We’re living in a burnout epidemic. People are exhausted. They feel disconnected from their jobs, and when they are present at work they feel ineffective. How do I know this?
Well, for one, the human resources analytics company I co-founded surveyed 1,000 workers and found a staggering 89% experienced burnout in the past year, and 70% said they’d consider leaving their job for one offering better resources for the stress they’re experiencing.
But I also know because I’ve been there, too. Shortly after I turned 38, I hit a wall. I’d been working so hard for so long to support my family, and I could not do the day-to-day grind anymore. So, I decided to step away for an extended leave to wind down.
With my own experience behind me, I’ve watched the pandemic become a catalyst for a crisis that was a long time coming. Overwork is the most cited reason for burnout and decreased well-being, and despite evidence showing longer hours don’t result in better work, we’ve come to associate overtime with “above and beyond.”
As someone who has been in this position before, I believe the numbers show this is the optimal time to reacquaint ourselves with a feeling we’ve been conditioned to avoid: boredom.
When I reached my limit, I was fortunate to be in a position where I could walk away. I didn’t work for two years, and traveled throughout Asia, including my birthplace, Singapore. But the duration of my leave and the places I’d traveled were secondary to what brought me back from burnout: I learned to rest my mind.
When’s the last time you gave your mind a break? I’m not talking about a day off packed with errands and chores. I’m not talking about a two-year hiatus, or even a one-week vacation, either. Indeed, our data show that 49% of employees say taking time off work is just a Band-Aid solution that doesn’t address the root causes of burnout, including task lists that are simply too long for anyone to fully check off.
When those root causes are left unattended, burnout can spiral into corporate chaos. Under stress, our decision-making suffers. Leaders over-simplify and become more reactionary. Workers become dissatisfied and absenteeism rises. Worse still, their personal health suffers with the onset of things like insomnia, depression, and even coronary heart disease.
Simply put, the impulse to always be doing something is wrong. We’ve over-indexed on things to do and sold idleness short. One study found that participants who daydreamed while performing a boring task were better creative thinkers afterwards. Other research has found even short doses of downtime have tremendous benefits for mental health. It’s time to accept that boredom can be a really good thing.
Of course, this takes work. But it’s more important than ever to be disciplined about giving our minds a break.
Throughout our lives, we’ve been conditioned to believe that we can “do it all.” So, it’s going to take focus to switch gears and cultivate the habits of boredom.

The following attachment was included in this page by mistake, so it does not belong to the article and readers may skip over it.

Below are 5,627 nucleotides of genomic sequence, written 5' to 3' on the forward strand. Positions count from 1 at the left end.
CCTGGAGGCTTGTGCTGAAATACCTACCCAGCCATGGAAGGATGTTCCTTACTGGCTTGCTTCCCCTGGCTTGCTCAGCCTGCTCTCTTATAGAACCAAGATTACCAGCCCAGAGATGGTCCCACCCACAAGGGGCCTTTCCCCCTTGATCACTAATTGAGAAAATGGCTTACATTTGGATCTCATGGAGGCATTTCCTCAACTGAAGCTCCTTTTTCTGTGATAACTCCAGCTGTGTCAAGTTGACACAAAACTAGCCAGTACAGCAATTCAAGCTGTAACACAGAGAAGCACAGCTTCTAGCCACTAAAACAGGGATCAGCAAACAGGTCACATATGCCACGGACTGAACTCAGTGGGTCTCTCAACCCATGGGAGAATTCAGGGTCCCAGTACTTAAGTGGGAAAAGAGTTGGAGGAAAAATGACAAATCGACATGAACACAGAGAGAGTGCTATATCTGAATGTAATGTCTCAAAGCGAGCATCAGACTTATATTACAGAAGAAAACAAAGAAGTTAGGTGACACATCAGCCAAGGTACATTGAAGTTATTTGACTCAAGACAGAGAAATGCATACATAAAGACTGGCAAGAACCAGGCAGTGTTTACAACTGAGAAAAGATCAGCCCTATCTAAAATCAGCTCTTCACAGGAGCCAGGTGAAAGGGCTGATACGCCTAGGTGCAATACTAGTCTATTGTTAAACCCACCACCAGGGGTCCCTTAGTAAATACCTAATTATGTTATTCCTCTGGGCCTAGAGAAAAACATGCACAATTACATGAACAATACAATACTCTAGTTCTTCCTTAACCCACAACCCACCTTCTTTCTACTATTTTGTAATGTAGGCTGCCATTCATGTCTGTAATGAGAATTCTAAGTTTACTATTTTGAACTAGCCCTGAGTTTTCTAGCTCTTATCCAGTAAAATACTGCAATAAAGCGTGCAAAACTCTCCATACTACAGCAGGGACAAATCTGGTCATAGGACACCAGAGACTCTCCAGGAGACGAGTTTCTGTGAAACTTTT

As the Zen master saying goes, “When I sleep I sleep, when I eat I eat.” Focusing on even life’s most mundane tasks is an exercise in peacefulness. It might seem boring to wash the dishes, commute the same way every day, or wait in line at the store, but these are all opportunities to rest the mind.
Creative thinking is hard to achieve when your mind is filled with stuff, and yet we constantly feed our minds with stimuli. Dining with others includes periodic glances at a phone or TV, moments of focused work are interrupted by Slack messages, and potentially quiet walks or car rides turn into podcast binges.
Our minds need quiet. Some studies suggest meditation, but that doesn’t have to mean sitting like a Buddha. I live near a park, where I walk or run with only my thoughts to keep me company. Listening to my breath and footsteps is a form of meditation, and brings me a sense of ease, like I’ve slept for a long time.
It’s still not easy for me to embrace boredom. Indeed, It’s a daily challenge. But by consciously making an effort to only do one thing at a time, I can give myself a daily mental vacation.
As an employer, I struggle sometimes with how best to address burnout in our company. But I’ve learned it takes effort from both leaders and employees.
Companies can’t force people to work a certain way. Indeed, 73% of respondents said it was their responsibility to care for their own burnout. The problem is, most of us have bought into the multitasking myth for so long, it’s difficult to reckon with the uncomfortable truth that it hasn’t served us well.
Employers can cultivate an environment where people feel empowered to ask for what they need. Our survey showed 30% of men and 42% of women weren’t comfortable speaking to their supervisors about burnout. As leaders, it’s on us to normalize a culture where honest conversations are judgment-free.
Providing mental health resources is important, but oftentimes logging in to a meditation app or that lunch-and-learn on mindfulness is just another thing to do for stressed out employees. Instead, companies must give workers the autonomy to do what they need to develop more sustainable work practices. In this age of remote and hybrid work, trust, transparency and flexibility are some of the ingredients for creating an environment where boredom is possible.
Personally, I’m still learning. It’s a daily discipline, fighting the intrusion of the constant notifications, alerts and concurrent crises. But we’re seeing the consequences of always being “on” and as the saying goes, something has to give.
If we want to fight burnout, we must resist the societal demand for hustle, and start seeing boredom for what it is—not something to be feared, but something to replenish ourselves and rest our hectic minds.